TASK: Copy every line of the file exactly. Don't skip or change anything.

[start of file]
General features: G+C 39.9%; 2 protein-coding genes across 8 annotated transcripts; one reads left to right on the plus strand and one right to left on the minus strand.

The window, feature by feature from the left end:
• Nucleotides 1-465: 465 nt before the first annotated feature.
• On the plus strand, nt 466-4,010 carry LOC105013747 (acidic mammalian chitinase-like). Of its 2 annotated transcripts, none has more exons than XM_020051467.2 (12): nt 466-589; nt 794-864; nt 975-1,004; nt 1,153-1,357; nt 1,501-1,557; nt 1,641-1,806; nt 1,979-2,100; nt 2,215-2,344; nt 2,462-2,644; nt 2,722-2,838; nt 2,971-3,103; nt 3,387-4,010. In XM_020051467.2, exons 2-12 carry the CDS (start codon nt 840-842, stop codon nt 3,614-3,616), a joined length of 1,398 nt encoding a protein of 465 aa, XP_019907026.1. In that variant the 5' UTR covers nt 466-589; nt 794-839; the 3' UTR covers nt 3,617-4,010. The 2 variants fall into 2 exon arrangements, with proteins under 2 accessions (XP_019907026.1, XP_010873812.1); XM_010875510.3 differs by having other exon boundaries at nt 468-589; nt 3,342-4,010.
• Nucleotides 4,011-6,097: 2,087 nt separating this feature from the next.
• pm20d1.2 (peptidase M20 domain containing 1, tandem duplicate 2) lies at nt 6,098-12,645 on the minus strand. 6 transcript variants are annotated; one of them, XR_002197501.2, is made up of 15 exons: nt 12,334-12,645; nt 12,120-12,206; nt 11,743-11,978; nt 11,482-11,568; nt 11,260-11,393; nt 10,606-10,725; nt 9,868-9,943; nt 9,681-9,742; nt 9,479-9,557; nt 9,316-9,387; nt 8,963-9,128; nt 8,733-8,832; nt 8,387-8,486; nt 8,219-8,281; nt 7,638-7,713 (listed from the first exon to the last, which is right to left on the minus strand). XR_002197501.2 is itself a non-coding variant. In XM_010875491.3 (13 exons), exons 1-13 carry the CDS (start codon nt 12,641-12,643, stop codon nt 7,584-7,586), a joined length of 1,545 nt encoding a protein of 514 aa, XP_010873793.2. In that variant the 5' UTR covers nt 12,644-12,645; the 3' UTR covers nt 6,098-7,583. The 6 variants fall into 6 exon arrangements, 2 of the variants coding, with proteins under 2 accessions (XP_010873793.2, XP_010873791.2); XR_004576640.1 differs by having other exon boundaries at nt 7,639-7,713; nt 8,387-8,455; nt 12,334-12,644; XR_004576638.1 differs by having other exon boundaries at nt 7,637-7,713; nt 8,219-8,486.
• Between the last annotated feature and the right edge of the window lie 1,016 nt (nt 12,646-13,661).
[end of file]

General features: G+C 39.9%; 2 protein-coding genes across 8 annotated transcripts; one reads left to right on the plus strand and one right to left on the minus strand.

The window, feature by feature from the left end:
• Nucleotides 1-465: 465 nt before the first annotated feature.
• On the plus strand, nt 466-4,010 carry LOC105013747 (acidic mammalian chitinase-like). Of its 2 annotated transcripts, none has more exons than XM_020051467.2 (12): nt 466-589; nt 794-864; nt 975-1,004; nt 1,153-1,357; nt 1,501-1,557; nt 1,641-1,806; nt 1,979-2,100; nt 2,215-2,344; nt 2,462-2,644; nt 2,722-2,838; nt 2,971-3,103; nt 3,387-4,010. In XM_020051467.2, exons 2-12 carry the CDS (start codon nt 840-842, stop codon nt 3,614-3,616), a joined length of 1,398 nt encoding a protein of 465 aa, XP_019907026.1. In that variant the 5' UTR covers nt 466-589; nt 794-839; the 3' UTR covers nt 3,617-4,010. The 2 variants fall into 2 exon arrangements, with proteins under 2 accessions (XP_019907026.1, XP_010873812.1); XM_010875510.3 differs by having other exon boundaries at nt 468-589; nt 3,342-4,010.
• Nucleotides 4,011-6,097: 2,087 nt separating this feature from the next.
• pm20d1.2 (peptidase M20 domain containing 1, tandem duplicate 2) lies at nt 6,098-12,645 on the minus strand. 6 transcript variants are annotated; one of them, XR_002197501.2, is made up of 15 exons: nt 12,334-12,645; nt 12,120-12,206; nt 11,743-11,978; nt 11,482-11,568; nt 11,260-11,393; nt 10,606-10,725; nt 9,868-9,943; nt 9,681-9,742; nt 9,479-9,557; nt 9,316-9,387; nt 8,963-9,128; nt 8,733-8,832; nt 8,387-8,486; nt 8,219-8,281; nt 7,638-7,713 (listed from the first exon to the last, which is right to left on the minus strand). XR_002197501.2 is itself a non-coding variant. In XM_010875491.3 (13 exons), exons 1-13 carry the CDS (start codon nt 12,641-12,643, stop codon nt 7,584-7,586), a joined length of 1,545 nt encoding a protein of 514 aa, XP_010873793.2. In that variant the 5' UTR covers nt 12,644-12,645; the 3' UTR covers nt 6,098-7,583. The 6 variants fall into 6 exon arrangements, 2 of the variants coding, with proteins under 2 accessions (XP_010873793.2, XP_010873791.2); XR_004576640.1 differs by having other exon boundaries at nt 7,639-7,713; nt 8,387-8,455; nt 12,334-12,644; XR_004576638.1 differs by having other exon boundaries at nt 7,637-7,713; nt 8,219-8,486.
• Between the last annotated feature and the right edge of the window lie 1,016 nt (nt 12,646-13,661).